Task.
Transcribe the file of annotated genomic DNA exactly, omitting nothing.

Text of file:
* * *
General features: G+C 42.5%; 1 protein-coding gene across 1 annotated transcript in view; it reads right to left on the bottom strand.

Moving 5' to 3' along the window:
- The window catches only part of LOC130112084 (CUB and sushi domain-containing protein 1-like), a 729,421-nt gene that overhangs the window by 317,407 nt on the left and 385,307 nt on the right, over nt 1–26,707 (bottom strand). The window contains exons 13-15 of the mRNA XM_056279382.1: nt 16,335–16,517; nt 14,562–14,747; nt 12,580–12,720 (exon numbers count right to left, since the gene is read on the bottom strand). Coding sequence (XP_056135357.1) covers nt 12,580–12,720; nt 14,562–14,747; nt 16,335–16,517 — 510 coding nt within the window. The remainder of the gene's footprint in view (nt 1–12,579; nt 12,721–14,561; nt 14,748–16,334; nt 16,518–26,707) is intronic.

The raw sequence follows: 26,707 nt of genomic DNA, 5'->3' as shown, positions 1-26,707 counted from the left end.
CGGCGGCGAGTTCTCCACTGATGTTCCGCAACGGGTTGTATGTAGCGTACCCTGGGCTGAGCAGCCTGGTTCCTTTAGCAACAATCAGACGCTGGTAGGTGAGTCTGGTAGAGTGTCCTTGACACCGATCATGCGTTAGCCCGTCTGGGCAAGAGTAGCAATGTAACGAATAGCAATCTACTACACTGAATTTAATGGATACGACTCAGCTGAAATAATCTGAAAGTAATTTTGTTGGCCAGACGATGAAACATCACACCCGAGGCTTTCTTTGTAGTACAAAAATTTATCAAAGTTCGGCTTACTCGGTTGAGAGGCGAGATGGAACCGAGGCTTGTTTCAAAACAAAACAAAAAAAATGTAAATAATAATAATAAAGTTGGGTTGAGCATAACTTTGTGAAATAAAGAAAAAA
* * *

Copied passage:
General features: G+C 42.5%; 1 protein-coding gene across 1 annotated transcript in view; it reads right to left on the bottom strand.

Moving 5' to 3' along the window:
- The window catches only part of LOC130112084 (CUB and sushi domain-containing protein 1-like), a 729,421-nt gene that overhangs the window by 317,407 nt on the left and 385,307 nt on the right, over nt 1–26,707 (bottom strand). The window contains exons 13-15 of the mRNA XM_056279382.1: nt 16,335–16,517; nt 14,562–14,747; nt 12,580–12,720 (exon numbers count right to left, since the gene is read on the bottom strand). Coding sequence (XP_056135357.1) covers nt 12,580–12,720; nt 14,562–14,747; nt 16,335–16,517 — 510 coding nt within the window. The remainder of the gene's footprint in view (nt 1–12,579; nt 12,721–14,561; nt 14,748–16,334; nt 16,518–26,707) is intronic.

The raw sequence follows: 26,707 nt of genomic DNA, 5'->3' as shown, positions 1-26,707 counted from the left end.
CGGCGGCGAGTTCTCCACTGATGTTCCGCAACGGGTTGTATGTAGCGTACCCTGGGCTGAGCAGCCTGGTTCCTTTAGCAACAATCAGACGCTGGTAGGTGAGTCTGGTAGAGTGTCCTTGACACCGATCATGCGTTAGCCCGTCTGGGCAAGAGTAGCAATGTAACGAATAGCAATCTACTACACTGAATTTAATGGATACGACTCAGCTGAAATAATCTGAAAGTAATTTTGTTGGCCAGACGATGAAACATCACACCCGAGGCTTTCTTTGTAGTACAAAAATTTATCAAAGTTCGGCTTACTCGGTTGAGAGGCGAGATGGAACCGAGGCTTGTTTCAAAACAAAACAAAAAAAATGTAAATAATAATAATAAAGTTGGGTTGAGCATAACTTTGTGAAATAAAGAAAAAA